Two years ago, Airbus stopped manufacturing its A340 passenger jet, a four-engine widebody suited to flying extra-long routes including Los Angeles to Singapore. While the production line is a memory, there’s one thing that can’t be forgotten: promises the aerospace giant made to many buyers that the jets would hold their value or it would make up the difference. Now, after watching prices of used A340s slide for years, Airbus is scrambling to persuade customers they didn’t buy a white elephant.
At a Dec. 4 meeting in London for airline and aircraft-leasing company representatives, the European planemaker floated a plan to boost the seat count of existing A340s by 8 percent and lower maintenance expenses to improve the plane’s economics—and raise its resale value. Demand for the A340, introduced in 1993, dried up as oil prices soared and aircraft makers introduced more energy-efficient two-engine models capable of flying transoceanic routes that once required four engines. Richard Branson’s Virgin Atlantic Airways, after launching the most recent version of the A340 in 2002 at a splashy London ceremony with supermodel Claudia Schiffer, quietly retired the plane last year.
Deutsche Lufthansa, which flies 48 A340s—more than any carrier—says the plane’s latest variant uses about 30 percent more fuel per passenger-mile flown than the two newer twin-engine widebodies that it has on order, Boeing’s 777X and Airbus’s A350. That’s why, after spending an average $120 million for an A340 a few years ago, airlines and leasing companies today are reselling the same plane for about $20 million—“and only that if they’re lucky,” says Phil Seymour, president of IBA Group, a British aviation consulting firm. In September, International Lease Finance took a $1.1 billion writedown on its fleet of four-engine planes, which consists mainly of A340s.
More than bruised customer relations are at stake. Airbus sold many A340s with so-called asset value guarantees—basically pledges to compensate buyers if the resale value fell below a specified level. Douglas Harned, an analyst at Bernstein Research, estimates that 40 percent of A340-500s and A340-600s, the newest versions of the plane, are covered by guarantees of $60 million to $70 million—at least three times the current market price. “Cash exposure from the asset value guarantees could be in the $1 billion to $2 billion range,” although Airbus may have insurance to offset some of that, Harned wrote in a Dec. 2 note to clients.
Often Airbus factors compensation payments into transactions in which customers trade in their A340s for newer planes. It arranged the resale of five A340s that Singapore Airlines had used on its recently ended nonstops to Los Angeles and Newark, N.J., while offering discounts on the Asian carrier’s order for the new, superefficient A350 widebodies made largely of carbon fiber.
Airbus contends the A340 makes commercial sense for airlines seeking to “grow their long-haul markets” and is “the VIP aircraft of choice” because of its spacious cabin and long-range capability, a company spokesman says. Some carriers, such as Norwegian Air Shuttle, have leased A340s while awaiting delivery of other planes or as a stopgap while grappling with technical problems on Boeing’s carbon-fiber 787 Dreamliner.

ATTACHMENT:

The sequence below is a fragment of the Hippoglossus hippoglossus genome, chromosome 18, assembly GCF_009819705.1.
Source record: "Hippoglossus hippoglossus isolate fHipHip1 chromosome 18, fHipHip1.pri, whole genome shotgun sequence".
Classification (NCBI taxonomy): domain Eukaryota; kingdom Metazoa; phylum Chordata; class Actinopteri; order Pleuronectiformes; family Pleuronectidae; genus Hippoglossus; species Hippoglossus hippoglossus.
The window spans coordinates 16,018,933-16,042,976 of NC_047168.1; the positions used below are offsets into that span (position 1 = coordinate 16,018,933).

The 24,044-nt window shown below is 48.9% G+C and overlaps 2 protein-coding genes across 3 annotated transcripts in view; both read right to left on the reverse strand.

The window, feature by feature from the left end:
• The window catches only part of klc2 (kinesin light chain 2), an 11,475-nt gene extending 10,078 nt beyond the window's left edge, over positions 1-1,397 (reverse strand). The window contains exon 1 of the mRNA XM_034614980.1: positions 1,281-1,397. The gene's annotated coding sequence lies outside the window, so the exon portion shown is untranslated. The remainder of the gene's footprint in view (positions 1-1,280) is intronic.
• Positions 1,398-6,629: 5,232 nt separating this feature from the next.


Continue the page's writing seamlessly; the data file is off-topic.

Potential buyers are scarce, though. Emerging-market airlines fly mainly shorter routes where narrowbody planes make more sense, and carriers with longer routes aren’t always able to fill the A340’s almost 350 seats. “There will be times, let’s say during the holiday season, when the economics will work,” IBA’s Seymour says. “But if at other times you’re only filling 50 percent of the aircraft, the fuel burn is so high that you’ll be losing money every time.”
Boeing’s four-engine 747 has been losing favor with airlines for the same reasons, and the U.S. aircraft maker has bought back the jumbo jet from customers. Of the 19 older 747s that changed hands in the first seven months of 2013, Boeing took seven, according to data compiled by Ascend Online Fleets. That made it the single biggest buyer of used 747s during the period. It’s an unwelcome expense for Boeing, but at least the 747, which is still in production, has been flying since 1970 and booked more than 1,500 orders before its dotage. Demand for the A340 slowed within a decade of its launch, and only 377 were sold.
Another victim of the A340’s troubles is Rolls-Royce, which made the engines for the more recent versions of the plane. Engine manufacturers count on long-term maintenance contracts to make up for deep discounts they offer on engine sales for new aircraft. If the planes are resold too quickly or scrapped, Rolls may never get its money back. Now it may ease the terms of long-term maintenance agreements, which could aid secondhand owners. Dominic Horwood, chief commercial officer for civil large engines at Rolls, attended the London A340 pep talk, along with John Leahy, Airbus’s top salesman. That’s evidence, analyst Harned says, that the situation “is being taken very seriously” by both companies.